Nicki Minaj has navigated life with the help of her alter egos. She created her first one, “Cookie,” when she was still an imaginative child in Saint James, Trinidad and Tobago. “Fantasy was my reality. I must have been such a f***ing annoying little girl,” the rapper told New York Magazine in 2010. On Instagram, she is known as Barbie, short for her pink-obsessed alter ego Harajuku Barbie, one that has inspired her legion of dedicated fans to call themselves “Barbs” or “Barbz,” per Spin.
Many of Minaj’s alter egos are celebrated in her albums and music. “Pink Friday: Roman Reloaded,” released in 2012, is a reference to her alter ego Roman Zolanski, an outspoken gay man whose name was inspired by controversial Polish-French filmmaker Roman Polanski, per The Guardian. She has also given Roman an annoying British mother, Martha, who is featured in “Roman’s Revenge,” a collaboration with Eminem, the newspaper detailed. Then there’s Nicki Lewinsky, a sexually explicit woman referenced in at least a dozen songs, as The Cut pointed out. Monica Lewinsky famously thanked Minaj and other rappers for name-dropping her in their songs, MTV reported in 2014.
Minaj’s overactive imagination is behind all these characters. Her head is “Crazy, always going, never stops,” she told The Guardian. With so many alter egos and names attached to her famous persona, Minaj’s real name has taken backstage in her career, which is how she likes it. Keep scrolling to find out the name she was born with.
The stage name Nicki Minaj is derived from her real name
Born Onika Tanya Maraj, the rapper went by Nicki as a child, according to The Guardian. Early on in her career, she adopted the stage name Nicki Maraj, which was basically her childhood nickname and her last name. In 2007, when she was signed by Brooklyn label Dirty Money Records, CEO Fendi convinced the artist to change Maraj to Minaj “because I had such a nasty flow,” she told Rap Industry. It wasn’t a decision she was happy with. “I fought him tooth and nail. But he convinced me. I’ve always hated it,” she told The Guardian without naming Fendi.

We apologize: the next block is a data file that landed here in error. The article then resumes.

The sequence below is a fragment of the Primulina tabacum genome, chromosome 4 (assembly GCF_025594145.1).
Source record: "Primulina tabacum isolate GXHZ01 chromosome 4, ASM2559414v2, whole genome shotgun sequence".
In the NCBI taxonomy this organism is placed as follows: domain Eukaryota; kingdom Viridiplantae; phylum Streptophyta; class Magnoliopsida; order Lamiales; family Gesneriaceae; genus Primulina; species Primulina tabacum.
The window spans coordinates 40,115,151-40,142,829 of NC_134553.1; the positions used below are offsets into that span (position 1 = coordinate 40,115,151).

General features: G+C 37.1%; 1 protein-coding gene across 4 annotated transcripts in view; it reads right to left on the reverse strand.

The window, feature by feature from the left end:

To her, Nicki Minaj is just another name that helps give form to her craft. Minaj goes in and out of characters even when she’s not performing, according to The New York Times Magazine’s Roxane Gay, who said Minaj switched to a British accent a couple of times during the interview. “I feel it’s like one big theatre piece. It’s a show,” she told The Guardian.
Despite having a wide range of names and alter egos, Minaj dislikes when people who know her as one thing start calling her something else. “My rule is, whatever you were calling me four years ago is what you should be calling me now, because I don’t like it when my family or close friends call me Nicki Minaj. To me I’m not Nicki Minaj when I’m with them,” she explained.
Nicki Minaj started creating alter egos as an escape from her harsh childhood
Nicki Minaj, who was raised in Queens, New York, came up with Cookie, her first alter ego, to escape the hardships of her childhood. Her father, Robert Maraj, struggled with alcohol and drug addiction, which caused him to become violent at times. His addiction took a toll on the family as the man would sell furniture and other objects to buy drugs. At one point, he even tried to set fire to their home. “I was very, very afraid that he would snap. I wasn’t afraid for myself but for my mother. He didn’t do anything to me or my brother that made us feel we had to fear him,” she told The Guardian.
An avid reader, Minaj allowed her imagination to run wild. “To get away from all their fighting, I would imagine being a new person. ‘Cookie’ was my first identity — that stayed with me for a while,” Minaj told the New York Magazine. She took her role-playing very seriously — so much so that her many of friends called her Cookie, she told The Guardian.
Her father later took control of his addiction with the help of church, Minaj’s mother, Carol Maraj, told The Christian Post. “Pastors took my husband under their wings and mentored him through life and our marriage,” Carol said. Robert tragically died in February 2021 after being hit by a car, per The New York Times.
If you or anyone you know is struggling with addiction issues, help is available. Visit the Substance Abuse and Mental Health Services Administration website or contact SAMHSA’s National Helpline at 1-800-662-HELP (4357).
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